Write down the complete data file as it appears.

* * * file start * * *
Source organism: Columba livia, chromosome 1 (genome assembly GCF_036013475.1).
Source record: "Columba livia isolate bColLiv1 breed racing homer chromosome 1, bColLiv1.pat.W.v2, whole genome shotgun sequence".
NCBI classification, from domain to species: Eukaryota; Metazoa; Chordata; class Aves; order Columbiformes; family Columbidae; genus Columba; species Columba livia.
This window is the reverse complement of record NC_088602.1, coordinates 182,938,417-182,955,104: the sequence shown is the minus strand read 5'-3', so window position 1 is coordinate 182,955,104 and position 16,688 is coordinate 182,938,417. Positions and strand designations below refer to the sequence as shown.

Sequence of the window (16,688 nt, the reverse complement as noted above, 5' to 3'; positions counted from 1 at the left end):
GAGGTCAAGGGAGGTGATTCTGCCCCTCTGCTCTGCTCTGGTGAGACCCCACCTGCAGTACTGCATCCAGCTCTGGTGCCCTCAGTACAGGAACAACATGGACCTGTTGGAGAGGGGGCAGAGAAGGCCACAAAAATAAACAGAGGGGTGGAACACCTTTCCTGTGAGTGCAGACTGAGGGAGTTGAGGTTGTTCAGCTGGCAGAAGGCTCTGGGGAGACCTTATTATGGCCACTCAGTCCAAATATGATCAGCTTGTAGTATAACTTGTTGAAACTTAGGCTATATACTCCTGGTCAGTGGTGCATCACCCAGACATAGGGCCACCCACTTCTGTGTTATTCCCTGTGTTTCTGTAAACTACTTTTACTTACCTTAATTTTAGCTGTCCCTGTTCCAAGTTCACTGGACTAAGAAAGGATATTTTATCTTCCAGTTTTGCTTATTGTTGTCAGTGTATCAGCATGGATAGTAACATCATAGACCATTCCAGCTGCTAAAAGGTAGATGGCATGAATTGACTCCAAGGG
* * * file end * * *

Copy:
Source organism: Columba livia, chromosome 1 (genome assembly GCF_036013475.1).
Source record: "Columba livia isolate bColLiv1 breed racing homer chromosome 1, bColLiv1.pat.W.v2, whole genome shotgun sequence".
NCBI classification, from domain to species: Eukaryota; Metazoa; Chordata; class Aves; order Columbiformes; family Columbidae; genus Columba; species Columba livia.
This window is the reverse complement of record NC_088602.1, coordinates 182,938,417-182,955,104: the sequence shown is the minus strand read 5'-3', so window position 1 is coordinate 182,955,104 and position 16,688 is coordinate 182,938,417. Positions and strand designations below refer to the sequence as shown.

Sequence of the window (16,688 nt, the reverse complement as noted above, 5' to 3'; positions counted from 1 at the left end):
GAGGTCAAGGGAGGTGATTCTGCCCCTCTGCTCTGCTCTGGTGAGACCCCACCTGCAGTACTGCATCCAGCTCTGGTGCCCTCAGTACAGGAACAACATGGACCTGTTGGAGAGGGGGCAGAGAAGGCCACAAAAATAAACAGAGGGGTGGAACACCTTTCCTGTGAGTGCAGACTGAGGGAGTTGAGGTTGTTCAGCTGGCAGAAGGCTCTGGGGAGACCTTATTATGGCCACTCAGTCCAAATATGATCAGCTTGTAGTATAACTTGTTGAAACTTAGGCTATATACTCCTGGTCAGTGGTGCATCACCCAGACATAGGGCCACCCACTTCTGTGTTATTCCCTGTGTTTCTGTAAACTACTTTTACTTACCTTAATTTTAGCTGTCCCTGTTCCAAGTTCACTGGACTAAGAAAGGATATTTTATCTTCCAGTTTTGCTTATTGTTGTCAGTGTATCAGCATGGATAGTAACATCATAGACCATTCCAGCTGCTAAAAGGTAGATGGCATGAATTGACTCCAAGGG